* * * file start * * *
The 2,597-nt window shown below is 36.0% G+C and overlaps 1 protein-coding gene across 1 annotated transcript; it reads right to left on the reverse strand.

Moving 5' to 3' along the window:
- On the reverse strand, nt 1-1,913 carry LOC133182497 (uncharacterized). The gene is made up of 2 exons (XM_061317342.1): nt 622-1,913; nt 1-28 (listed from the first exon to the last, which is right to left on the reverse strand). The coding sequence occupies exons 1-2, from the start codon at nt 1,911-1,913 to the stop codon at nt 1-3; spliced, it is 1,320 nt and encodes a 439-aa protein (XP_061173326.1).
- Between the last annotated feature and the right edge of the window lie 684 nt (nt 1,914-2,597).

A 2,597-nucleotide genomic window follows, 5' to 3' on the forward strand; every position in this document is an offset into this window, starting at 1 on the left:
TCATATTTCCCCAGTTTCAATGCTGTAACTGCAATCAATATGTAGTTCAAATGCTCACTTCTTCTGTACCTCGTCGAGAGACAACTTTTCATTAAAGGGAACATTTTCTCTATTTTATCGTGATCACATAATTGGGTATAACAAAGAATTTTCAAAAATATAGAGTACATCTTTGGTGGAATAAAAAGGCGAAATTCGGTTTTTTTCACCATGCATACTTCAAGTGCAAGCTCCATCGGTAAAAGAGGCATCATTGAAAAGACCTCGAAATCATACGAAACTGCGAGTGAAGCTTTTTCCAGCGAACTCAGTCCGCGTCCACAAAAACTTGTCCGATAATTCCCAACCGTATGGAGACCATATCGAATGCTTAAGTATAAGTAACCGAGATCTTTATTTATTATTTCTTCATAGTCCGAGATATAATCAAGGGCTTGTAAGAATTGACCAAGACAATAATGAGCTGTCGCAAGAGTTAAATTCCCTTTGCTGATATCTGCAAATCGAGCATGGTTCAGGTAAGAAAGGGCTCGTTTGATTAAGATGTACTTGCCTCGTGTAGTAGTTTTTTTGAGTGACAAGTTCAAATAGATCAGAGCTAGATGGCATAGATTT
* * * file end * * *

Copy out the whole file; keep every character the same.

The 2,597-nt window shown below is 36.0% G+C and overlaps 1 protein-coding gene across 1 annotated transcript; it reads right to left on the reverse strand.

Moving 5' to 3' along the window:
- On the reverse strand, nt 1-1,913 carry LOC133182497 (uncharacterized). The gene is made up of 2 exons (XM_061317342.1): nt 622-1,913; nt 1-28 (listed from the first exon to the last, which is right to left on the reverse strand). The coding sequence occupies exons 1-2, from the start codon at nt 1,911-1,913 to the stop codon at nt 1-3; spliced, it is 1,320 nt and encodes a 439-aa protein (XP_061173326.1).
- Between the last annotated feature and the right edge of the window lie 684 nt (nt 1,914-2,597).

A 2,597-nucleotide genomic window follows, 5' to 3' on the forward strand; every position in this document is an offset into this window, starting at 1 on the left:
TCATATTTCCCCAGTTTCAATGCTGTAACTGCAATCAATATGTAGTTCAAATGCTCACTTCTTCTGTACCTCGTCGAGAGACAACTTTTCATTAAAGGGAACATTTTCTCTATTTTATCGTGATCACATAATTGGGTATAACAAAGAATTTTCAAAAATATAGAGTACATCTTTGGTGGAATAAAAAGGCGAAATTCGGTTTTTTTCACCATGCATACTTCAAGTGCAAGCTCCATCGGTAAAAGAGGCATCATTGAAAAGACCTCGAAATCATACGAAACTGCGAGTGAAGCTTTTTCCAGCGAACTCAGTCCGCGTCCACAAAAACTTGTCCGATAATTCCCAACCGTATGGAGACCATATCGAATGCTTAAGTATAAGTAACCGAGATCTTTATTTATTATTTCTTCATAGTCCGAGATATAATCAAGGGCTTGTAAGAATTGACCAAGACAATAATGAGCTGTCGCAAGAGTTAAATTCCCTTTGCTGATATCTGCAAATCGAGCATGGTTCAGGTAAGAAAGGGCTCGTTTGATTAAGATGTACTTGCCTCGTGTAGTAGTTTTTTTGAGTGACAAGTTCAAATAGATCAGAGCTAGATGGCATAGATTT